Putin says Russia will survive "difficult period"
Rules out concessions to Kyiv on gas prices
Prime Minister Vladimir Putin predicted Thursday that Russia would weather the global economic crisis with "minimal losses" and he pledged to maintain rises in social spending and avoid a sudden devaluation, Reuters reported.
Facing questions about rising inflation, housing problems and job losses in an annual question-and-answer session with the Russian people, a somber Putin blamed the United States for "infecting" leading world economies with the crisis.
But he offered an olive branch to the new administration of President-elect Barack Obama. Russia could see "positive signals" that strained relations would improve after Obama took office, he said.
In the session, televised live from near the Kremlin, Putin praised NATO for not setting out a firm timetable for Georgia and Ukraine to join.
There were signs also, he said, that Obama`s team was reconsidering the deployment of an anti-missile system in eastern Europe -- something Russia has strongly opposed as a threat to its security.
"We hear that one should build relations with Russia, taking into account its interests," Putin said.
"If these are not just words, if they get transformed into a practical policy, then of course our reaction will be appropriate and our American partners will feel this at once."
There was no such comfort for neighboring Ukraine, which has angered Moscow by pursuing an aggressively pro-Western foreign policy and failing to pay its large gas bills on time.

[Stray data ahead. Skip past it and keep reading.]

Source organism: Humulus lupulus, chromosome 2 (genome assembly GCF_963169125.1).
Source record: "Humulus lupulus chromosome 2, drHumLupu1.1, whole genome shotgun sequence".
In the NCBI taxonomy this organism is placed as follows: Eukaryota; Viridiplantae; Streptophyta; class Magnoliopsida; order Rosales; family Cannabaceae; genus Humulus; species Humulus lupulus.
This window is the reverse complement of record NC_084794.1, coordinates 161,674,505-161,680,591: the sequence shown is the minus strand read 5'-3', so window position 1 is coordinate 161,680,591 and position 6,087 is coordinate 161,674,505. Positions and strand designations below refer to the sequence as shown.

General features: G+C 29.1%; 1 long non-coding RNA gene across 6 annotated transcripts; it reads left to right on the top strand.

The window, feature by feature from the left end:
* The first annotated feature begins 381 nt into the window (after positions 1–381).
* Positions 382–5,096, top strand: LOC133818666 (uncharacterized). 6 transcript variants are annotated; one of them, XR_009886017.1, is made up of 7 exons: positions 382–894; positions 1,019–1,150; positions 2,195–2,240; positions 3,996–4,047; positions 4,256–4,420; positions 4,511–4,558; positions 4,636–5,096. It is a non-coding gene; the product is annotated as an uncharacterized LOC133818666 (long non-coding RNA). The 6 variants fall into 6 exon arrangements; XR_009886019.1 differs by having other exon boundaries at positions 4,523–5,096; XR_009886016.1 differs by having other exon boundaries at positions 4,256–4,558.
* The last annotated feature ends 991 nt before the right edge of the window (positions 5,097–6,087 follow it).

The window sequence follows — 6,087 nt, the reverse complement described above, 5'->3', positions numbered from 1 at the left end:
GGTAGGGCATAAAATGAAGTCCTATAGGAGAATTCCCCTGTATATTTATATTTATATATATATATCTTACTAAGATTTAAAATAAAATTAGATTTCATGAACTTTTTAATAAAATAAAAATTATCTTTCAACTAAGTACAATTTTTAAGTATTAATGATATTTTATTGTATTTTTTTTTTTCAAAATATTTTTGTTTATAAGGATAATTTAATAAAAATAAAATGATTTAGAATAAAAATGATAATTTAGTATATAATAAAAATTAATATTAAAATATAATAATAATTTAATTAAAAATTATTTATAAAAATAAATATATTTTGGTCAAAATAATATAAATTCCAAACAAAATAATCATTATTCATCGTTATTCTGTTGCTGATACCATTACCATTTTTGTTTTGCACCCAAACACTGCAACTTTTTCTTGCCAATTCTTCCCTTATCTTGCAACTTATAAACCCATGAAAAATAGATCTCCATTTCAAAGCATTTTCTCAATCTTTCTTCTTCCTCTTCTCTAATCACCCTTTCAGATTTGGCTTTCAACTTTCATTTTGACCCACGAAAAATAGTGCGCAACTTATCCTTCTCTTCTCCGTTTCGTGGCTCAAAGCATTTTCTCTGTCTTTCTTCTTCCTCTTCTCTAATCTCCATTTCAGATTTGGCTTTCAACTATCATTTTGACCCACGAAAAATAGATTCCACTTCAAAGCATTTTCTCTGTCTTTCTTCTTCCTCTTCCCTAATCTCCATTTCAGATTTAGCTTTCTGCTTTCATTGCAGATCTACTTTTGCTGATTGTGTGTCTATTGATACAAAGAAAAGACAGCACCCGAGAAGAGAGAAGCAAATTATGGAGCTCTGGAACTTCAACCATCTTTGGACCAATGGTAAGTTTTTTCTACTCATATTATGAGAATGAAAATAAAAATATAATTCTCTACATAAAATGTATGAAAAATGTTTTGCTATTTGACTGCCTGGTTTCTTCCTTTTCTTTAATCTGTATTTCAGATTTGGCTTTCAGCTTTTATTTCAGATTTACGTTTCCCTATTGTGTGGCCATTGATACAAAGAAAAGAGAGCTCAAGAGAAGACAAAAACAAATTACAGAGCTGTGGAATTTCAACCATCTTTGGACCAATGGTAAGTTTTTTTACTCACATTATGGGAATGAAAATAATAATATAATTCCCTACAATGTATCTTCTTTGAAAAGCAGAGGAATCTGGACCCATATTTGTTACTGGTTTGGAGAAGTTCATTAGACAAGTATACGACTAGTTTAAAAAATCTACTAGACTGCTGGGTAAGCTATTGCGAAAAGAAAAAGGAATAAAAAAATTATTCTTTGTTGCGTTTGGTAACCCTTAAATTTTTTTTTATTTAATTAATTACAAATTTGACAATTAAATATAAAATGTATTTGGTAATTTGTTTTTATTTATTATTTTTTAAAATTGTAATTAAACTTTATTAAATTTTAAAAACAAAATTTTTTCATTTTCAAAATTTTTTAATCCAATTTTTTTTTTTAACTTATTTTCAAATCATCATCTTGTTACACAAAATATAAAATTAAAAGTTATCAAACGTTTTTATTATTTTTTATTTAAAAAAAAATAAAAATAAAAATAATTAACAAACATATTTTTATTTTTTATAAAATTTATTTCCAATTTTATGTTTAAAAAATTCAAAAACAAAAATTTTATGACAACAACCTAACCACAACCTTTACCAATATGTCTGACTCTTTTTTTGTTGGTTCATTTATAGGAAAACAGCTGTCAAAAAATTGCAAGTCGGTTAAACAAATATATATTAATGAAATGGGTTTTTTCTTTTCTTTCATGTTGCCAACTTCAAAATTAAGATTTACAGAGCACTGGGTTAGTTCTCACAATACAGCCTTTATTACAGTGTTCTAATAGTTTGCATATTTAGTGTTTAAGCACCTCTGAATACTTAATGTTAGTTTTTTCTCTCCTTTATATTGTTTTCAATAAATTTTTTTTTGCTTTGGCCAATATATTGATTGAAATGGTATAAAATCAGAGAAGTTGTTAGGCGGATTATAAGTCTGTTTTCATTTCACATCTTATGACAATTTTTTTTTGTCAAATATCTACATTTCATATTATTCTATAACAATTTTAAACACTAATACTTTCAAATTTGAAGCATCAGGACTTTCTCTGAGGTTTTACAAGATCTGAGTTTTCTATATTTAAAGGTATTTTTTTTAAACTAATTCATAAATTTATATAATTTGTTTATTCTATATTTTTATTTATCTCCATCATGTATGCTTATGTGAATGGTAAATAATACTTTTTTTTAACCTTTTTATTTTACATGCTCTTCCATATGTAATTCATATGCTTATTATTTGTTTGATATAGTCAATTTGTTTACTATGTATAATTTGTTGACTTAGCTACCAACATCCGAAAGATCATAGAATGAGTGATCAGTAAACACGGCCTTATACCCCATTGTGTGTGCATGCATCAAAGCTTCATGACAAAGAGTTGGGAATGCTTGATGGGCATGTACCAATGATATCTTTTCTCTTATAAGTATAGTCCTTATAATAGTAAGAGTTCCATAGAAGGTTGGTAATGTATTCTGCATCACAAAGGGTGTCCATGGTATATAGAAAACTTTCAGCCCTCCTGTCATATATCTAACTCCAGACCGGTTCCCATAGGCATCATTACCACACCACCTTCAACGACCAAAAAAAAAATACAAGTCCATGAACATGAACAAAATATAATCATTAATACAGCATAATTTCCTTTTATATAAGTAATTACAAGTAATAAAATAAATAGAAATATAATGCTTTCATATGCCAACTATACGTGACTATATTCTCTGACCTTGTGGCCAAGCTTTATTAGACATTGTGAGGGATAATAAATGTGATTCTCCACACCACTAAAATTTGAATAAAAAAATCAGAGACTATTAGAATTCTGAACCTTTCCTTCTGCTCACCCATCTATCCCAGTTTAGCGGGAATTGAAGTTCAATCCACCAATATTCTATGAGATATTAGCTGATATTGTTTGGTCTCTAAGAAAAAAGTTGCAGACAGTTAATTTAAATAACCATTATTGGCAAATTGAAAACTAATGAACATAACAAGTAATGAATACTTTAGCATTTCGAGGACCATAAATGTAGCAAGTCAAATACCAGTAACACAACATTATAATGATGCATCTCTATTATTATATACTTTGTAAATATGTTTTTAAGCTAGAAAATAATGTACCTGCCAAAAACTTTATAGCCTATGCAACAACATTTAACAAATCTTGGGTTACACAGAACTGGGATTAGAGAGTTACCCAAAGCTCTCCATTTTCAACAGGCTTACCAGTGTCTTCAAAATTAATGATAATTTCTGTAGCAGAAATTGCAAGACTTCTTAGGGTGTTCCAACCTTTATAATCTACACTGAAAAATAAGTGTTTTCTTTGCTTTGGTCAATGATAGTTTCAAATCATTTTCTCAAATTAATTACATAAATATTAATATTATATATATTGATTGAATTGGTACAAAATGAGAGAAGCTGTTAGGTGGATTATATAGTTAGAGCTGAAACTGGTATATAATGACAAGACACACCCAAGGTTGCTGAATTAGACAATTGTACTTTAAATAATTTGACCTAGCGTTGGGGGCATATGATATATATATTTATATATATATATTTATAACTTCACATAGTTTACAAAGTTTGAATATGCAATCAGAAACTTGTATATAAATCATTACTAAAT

Putin ruled out concessions to Kyiv on gas prices, saying it was already paying much less than other European countries and threatened to cut off supplies if any Russian gas was siphoned off during transit through Ukraine.
"If our partners do not follow agreements or illegally siphon off our gas from transit pipelines as they did in previous years, then we will be forced to cut deliveries. What else can we do?," he said.
Putin`s first telephoned question came from a man who said he had lost his job along with others in his town and asked how he could survive.
The prime minister said he was confident that the world economy would pick up and revive demand for Russian raw material exports; in the meantime unemployment pay was being increased.
"We intend to deliver on all our plans to increase social allowances," he added. "We are not going to revise this."
With speculation continuing about his possible return to the presidency, analysts are watching whether Putin can maintain his popularity in today`s harder times with voters who had trusted him during the previous 10 years of economic boom.
"We have good chances to go through this difficult period with minimal losses both for the economy and ordinary people," Putin said in opening remarks carried live by state television.
Putin instituted the broadcast when he was president and has decided to continue it in his new role. His hand-picked successor as president, Dmitry Medvedev, has given no indication since taking over in May that he plans any such similar session.
Russians, fearful of a repeat of the devastating 1998 economic crisis, have been withdrawing roubles from banks and buying dollars, putting pressure on the national currency.
Putin repeated government promises that there would be no sudden, sharp devaluation of the rouble and pledged to use gold and foreign exchange reserves to ensure this.
But he also said the state could take stakes in major Russian companies to help them combat the crisis. Such measures, he added, could be "rather large-scale."
Viewers and listeners submitted questions in advance to Putin on toll-free phone numbers, by text message, or via a special website. There were live television links to questioners in Russia`s regions, including military staff at a submarine-building facility in the Arctic.